ATLANTA -- As Braves All-Star catcher Brian McCann was taking batting practice before Wednesday night's game at Turner Field, he reminisced about Monday's Opening Day victory and said, "That was the most fun that I've ever had playing in a game. Everything lined up just right."
McCann's second-inning solo shot chased Carlos Zambrano and gave the Braves some cushion as they cruised to a 16-5 season-opening win over the Cubs. But while the 26-year-old enjoyed collecting his third Opening Day homer in a span of just five years, he was certainly well aware of the fact that the highlight of the day came courtesy of the titanic, three-run shot that Jason Heyward produced in the six-run first inning with the first swing of his Major League career.
"It was a nice little line drive that he crushed, and that's the kind of hitter that he is," Braves hitting coach Terry Pendleton said of Heyward's drive that went an estimated 414 feet and landed on the mounds at the back of the Braves' bullpen. "He's a line-drive hitter. He just hit a line drive a long way."
With his memorable homer, the 20-year-old Heyward became the youngest player to homer in his first career at-bat since Reds 19-year-old right fielder Ted Tappe in 1950. The youngest player to do this was New York Giants outfielder Whitey Lockman, whose historic homer occurred in 1945, just 20 days shy of his 19th birthday.
While the sports world was buzzing about his homer on Tuesday, Heyward enjoyed a low-key day off that enabled him to spend time with his grandparents before they traveled back to New York on Wednesday.
Heyward's ability to handle his instant stardom and continue to take his same approach to the plate during his final four at-bats on Monday wasn't overlooked by Pendleton.
"He stayed within himself," Pendleton said. "He doesn't try to get bigger or hit the ball further. He just goes up there and does what he does. That's what is going to separate him from a lot of young hitters coming to this league."
Heyward scorched a low liner through the middle of the infield for an eighth-inning single that completed his two-hit debut. But the at-bat that impressed Chipper Jones occurred one inning earlier, when with Yunel Escobar on second base and nobody out, the young phenom was successful in his attempt to direct the ball to the right side of the diamond.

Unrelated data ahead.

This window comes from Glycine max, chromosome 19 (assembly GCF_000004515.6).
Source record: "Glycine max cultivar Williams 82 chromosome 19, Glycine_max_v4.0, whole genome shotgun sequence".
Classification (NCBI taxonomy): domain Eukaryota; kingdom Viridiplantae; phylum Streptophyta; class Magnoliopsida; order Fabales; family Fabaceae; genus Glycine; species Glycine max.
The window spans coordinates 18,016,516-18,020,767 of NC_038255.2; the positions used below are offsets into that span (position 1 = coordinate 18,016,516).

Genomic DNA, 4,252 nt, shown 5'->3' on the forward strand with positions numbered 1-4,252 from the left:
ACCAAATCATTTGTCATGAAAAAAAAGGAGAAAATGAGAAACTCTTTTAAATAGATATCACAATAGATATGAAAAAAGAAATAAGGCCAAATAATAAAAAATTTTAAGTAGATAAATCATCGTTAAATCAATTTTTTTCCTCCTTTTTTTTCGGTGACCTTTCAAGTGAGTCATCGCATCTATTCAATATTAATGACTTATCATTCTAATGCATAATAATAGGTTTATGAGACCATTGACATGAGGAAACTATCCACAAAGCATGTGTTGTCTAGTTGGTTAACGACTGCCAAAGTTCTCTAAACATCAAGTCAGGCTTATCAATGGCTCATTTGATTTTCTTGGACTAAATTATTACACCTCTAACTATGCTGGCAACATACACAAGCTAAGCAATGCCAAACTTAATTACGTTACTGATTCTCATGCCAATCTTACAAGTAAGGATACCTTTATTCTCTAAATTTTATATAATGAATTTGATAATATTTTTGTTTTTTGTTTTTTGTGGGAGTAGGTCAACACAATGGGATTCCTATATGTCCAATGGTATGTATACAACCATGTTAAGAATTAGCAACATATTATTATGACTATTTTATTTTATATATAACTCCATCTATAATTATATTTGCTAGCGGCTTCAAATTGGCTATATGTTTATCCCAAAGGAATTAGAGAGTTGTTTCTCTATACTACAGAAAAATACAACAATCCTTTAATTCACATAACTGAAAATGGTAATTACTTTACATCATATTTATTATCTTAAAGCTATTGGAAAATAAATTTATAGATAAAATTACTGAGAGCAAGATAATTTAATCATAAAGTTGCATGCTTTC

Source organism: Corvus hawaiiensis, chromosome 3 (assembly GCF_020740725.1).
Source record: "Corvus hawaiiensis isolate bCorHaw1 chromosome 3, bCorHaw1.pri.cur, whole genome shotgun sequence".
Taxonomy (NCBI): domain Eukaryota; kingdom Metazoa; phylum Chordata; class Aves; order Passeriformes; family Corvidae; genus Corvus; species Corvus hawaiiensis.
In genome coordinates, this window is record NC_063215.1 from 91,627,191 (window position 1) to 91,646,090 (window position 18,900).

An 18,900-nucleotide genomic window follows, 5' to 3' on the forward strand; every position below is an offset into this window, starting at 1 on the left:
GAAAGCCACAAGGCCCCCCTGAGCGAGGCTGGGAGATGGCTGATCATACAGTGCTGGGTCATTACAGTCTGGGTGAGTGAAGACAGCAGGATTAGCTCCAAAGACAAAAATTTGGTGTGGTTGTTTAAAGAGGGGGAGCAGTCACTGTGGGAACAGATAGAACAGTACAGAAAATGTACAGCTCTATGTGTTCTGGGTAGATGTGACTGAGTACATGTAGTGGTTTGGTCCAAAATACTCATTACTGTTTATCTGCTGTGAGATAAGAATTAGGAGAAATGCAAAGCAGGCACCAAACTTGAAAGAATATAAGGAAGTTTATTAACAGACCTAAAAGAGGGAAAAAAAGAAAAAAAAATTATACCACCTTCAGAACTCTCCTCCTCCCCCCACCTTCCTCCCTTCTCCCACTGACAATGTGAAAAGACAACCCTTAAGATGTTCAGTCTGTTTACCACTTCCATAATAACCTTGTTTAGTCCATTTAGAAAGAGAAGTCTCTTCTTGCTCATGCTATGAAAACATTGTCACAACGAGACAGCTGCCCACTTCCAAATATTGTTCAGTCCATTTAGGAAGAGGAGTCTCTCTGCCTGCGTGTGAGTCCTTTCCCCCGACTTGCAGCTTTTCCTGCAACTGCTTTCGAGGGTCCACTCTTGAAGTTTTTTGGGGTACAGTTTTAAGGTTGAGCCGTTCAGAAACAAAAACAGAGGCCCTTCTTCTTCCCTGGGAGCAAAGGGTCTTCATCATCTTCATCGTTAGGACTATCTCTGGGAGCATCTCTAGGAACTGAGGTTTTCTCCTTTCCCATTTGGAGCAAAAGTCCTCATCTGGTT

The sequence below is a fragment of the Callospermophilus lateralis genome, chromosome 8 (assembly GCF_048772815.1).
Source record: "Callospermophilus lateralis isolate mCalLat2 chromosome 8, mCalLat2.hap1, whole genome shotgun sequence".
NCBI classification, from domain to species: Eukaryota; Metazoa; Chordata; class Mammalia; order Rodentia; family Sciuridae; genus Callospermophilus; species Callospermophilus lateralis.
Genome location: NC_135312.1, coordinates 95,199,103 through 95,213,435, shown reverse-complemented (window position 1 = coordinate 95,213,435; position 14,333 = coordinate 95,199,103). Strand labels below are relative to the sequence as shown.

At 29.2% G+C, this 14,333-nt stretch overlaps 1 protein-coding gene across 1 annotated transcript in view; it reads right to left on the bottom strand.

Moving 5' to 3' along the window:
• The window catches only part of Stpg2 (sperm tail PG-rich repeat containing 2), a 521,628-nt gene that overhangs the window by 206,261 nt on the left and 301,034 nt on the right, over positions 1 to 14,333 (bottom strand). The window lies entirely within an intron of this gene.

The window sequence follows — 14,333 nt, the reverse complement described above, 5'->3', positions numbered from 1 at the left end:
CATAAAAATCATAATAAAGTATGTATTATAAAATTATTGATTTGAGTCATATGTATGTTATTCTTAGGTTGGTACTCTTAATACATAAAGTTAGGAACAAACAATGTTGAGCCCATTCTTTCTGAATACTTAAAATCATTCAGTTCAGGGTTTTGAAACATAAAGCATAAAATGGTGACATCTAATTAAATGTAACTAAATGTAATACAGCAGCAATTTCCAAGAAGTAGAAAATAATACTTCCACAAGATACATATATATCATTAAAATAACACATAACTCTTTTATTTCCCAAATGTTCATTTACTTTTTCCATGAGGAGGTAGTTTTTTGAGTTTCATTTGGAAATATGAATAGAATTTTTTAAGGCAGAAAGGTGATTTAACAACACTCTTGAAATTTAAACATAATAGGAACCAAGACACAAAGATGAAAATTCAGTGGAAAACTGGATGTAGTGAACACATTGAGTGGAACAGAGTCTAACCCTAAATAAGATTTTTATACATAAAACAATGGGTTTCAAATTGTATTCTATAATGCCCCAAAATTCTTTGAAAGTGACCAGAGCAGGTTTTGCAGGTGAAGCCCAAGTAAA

"That's how you earn respect among your teammates," Jones said. "We're all going to see those homers, but what gets overlooked is the fact that the kid knows how to play the game and he works at it."
Schafer frustrated by slow-healing hand
ATLANTA -- When Jason Heyward homered in his first career at-bat on Monday afternoon, Jordan Schafer thought about how he had become just the 99th player in Major League history to do so just one year earlier amid the same excitement created by Opening Day.
But even the good memories can create further frustration for Schafer, who is visibly bothered by the fact that his surgically repaired left hand still isn't strong enough for him to resume playing. The 23-year-old center fielder underwent some treatment in Atlanta the past few days and will return to the club's Spring Training complex in Florida on Thursday with the hope that he could be cleared to play again in a few weeks.
"It feels a lot better," said Schafer, who hopes to begin facing some live pitching by the time next week arrives.
Schafer homered in two of his first three Major League games last year and then injured his wrist during the fourth game the Braves played last year. He struggled while continuing to play with discomfort through the end of May, when he was sent to the Minors. He then played just nine more games before undergoing surgery on Sept. 5.